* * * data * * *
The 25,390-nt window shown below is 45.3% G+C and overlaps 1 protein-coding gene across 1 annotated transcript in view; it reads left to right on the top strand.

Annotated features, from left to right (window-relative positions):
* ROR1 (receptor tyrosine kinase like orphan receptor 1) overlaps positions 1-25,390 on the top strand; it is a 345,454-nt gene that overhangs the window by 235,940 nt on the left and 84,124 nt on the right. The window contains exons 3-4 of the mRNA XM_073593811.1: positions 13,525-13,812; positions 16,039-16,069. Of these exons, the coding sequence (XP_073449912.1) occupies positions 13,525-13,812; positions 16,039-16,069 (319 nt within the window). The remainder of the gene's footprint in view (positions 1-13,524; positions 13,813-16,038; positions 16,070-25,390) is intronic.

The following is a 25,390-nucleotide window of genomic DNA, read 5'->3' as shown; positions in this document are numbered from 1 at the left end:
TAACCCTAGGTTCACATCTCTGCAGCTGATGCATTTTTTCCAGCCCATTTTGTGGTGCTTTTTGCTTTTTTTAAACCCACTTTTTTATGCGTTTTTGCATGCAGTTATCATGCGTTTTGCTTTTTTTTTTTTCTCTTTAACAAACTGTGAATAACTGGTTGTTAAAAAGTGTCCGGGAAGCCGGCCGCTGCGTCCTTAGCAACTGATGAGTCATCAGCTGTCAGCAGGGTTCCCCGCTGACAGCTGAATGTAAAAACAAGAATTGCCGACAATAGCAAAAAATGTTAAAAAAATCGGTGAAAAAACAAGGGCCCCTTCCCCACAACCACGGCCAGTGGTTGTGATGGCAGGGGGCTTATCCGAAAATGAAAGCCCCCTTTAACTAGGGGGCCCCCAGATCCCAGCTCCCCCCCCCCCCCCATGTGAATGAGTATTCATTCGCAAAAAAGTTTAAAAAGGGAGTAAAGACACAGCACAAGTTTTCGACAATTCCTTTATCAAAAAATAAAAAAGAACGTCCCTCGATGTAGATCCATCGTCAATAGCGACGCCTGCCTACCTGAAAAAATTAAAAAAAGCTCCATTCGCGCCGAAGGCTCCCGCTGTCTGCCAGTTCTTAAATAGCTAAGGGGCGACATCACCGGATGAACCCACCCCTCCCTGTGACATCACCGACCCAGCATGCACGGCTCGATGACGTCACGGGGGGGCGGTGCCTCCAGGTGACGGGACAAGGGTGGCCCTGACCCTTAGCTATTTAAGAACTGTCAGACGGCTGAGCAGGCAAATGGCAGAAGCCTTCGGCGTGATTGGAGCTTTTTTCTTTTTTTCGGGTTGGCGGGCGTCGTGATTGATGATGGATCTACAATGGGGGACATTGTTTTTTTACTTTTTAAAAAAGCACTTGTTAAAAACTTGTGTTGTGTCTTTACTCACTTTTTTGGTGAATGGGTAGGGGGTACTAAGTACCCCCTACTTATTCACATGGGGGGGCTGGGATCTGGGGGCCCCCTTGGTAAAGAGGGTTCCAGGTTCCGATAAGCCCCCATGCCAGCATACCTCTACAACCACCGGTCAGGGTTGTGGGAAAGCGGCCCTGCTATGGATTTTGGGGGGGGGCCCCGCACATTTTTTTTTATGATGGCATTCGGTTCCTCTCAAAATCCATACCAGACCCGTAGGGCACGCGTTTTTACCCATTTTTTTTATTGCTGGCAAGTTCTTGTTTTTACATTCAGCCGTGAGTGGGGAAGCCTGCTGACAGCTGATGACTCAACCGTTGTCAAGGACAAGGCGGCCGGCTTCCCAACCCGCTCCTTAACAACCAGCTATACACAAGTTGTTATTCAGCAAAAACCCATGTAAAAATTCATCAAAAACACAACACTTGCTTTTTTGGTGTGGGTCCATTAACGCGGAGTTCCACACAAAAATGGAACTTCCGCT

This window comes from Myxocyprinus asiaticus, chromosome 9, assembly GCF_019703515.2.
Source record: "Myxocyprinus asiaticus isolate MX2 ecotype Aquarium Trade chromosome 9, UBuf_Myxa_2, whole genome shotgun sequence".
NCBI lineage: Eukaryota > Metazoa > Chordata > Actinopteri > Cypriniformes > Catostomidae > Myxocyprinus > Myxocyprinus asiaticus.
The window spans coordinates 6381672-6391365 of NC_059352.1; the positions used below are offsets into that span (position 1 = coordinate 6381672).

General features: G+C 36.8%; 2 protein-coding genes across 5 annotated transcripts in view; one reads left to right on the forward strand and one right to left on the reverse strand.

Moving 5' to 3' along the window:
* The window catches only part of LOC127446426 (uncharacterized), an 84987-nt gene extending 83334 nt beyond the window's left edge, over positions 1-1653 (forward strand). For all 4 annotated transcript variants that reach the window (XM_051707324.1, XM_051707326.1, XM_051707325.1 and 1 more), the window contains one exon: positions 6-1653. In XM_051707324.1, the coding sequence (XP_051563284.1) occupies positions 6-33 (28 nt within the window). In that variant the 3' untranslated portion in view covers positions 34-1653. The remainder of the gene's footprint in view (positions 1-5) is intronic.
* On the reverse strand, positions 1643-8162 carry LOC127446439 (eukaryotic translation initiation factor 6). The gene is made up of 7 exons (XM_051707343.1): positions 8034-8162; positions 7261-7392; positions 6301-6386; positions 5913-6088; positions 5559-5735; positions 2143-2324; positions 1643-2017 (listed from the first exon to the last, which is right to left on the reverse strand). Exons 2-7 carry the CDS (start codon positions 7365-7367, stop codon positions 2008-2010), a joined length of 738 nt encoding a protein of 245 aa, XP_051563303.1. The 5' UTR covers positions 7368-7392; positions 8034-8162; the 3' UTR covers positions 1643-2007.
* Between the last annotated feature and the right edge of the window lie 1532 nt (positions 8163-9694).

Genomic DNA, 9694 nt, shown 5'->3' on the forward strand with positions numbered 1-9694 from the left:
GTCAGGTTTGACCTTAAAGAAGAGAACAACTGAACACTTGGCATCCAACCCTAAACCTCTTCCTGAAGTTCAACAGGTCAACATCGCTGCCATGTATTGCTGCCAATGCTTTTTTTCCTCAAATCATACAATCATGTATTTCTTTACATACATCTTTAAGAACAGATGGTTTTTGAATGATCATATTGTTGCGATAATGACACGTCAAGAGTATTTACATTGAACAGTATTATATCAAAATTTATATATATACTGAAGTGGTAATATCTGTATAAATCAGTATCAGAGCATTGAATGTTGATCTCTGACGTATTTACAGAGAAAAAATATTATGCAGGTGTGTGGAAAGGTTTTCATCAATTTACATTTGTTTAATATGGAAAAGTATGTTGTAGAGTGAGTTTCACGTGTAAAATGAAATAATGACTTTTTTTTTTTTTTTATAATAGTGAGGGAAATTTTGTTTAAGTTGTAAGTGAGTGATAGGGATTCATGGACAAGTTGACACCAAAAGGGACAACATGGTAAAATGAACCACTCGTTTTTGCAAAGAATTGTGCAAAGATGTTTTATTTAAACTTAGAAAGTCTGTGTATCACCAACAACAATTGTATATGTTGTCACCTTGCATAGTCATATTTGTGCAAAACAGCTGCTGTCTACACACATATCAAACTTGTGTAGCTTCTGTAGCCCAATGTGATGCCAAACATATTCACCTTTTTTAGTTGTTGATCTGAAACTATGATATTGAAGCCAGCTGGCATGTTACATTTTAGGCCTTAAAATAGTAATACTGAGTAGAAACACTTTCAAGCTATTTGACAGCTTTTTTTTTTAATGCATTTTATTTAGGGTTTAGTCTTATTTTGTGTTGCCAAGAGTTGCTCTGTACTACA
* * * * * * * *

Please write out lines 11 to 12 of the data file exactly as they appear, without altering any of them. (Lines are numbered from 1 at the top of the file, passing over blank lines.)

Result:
Moving 5' to 3' along the window:
* The window catches only part of LOC127446426 (uncharacterized), an 84987-nt gene extending 83334 nt beyond the window's left edge, over positions 1-1653 (forward strand). For all 4 annotated transcript variants that reach the window (XM_051707324.1, XM_051707326.1, XM_051707325.1 and 1 more), the window contains one exon: positions 6-1653. In XM_051707324.1, the coding sequence (XP_051563284.1) occupies positions 6-33 (28 nt within the window). In that variant the 3' untranslated portion in view covers positions 34-1653. The remainder of the gene's footprint in view (positions 1-5) is intronic.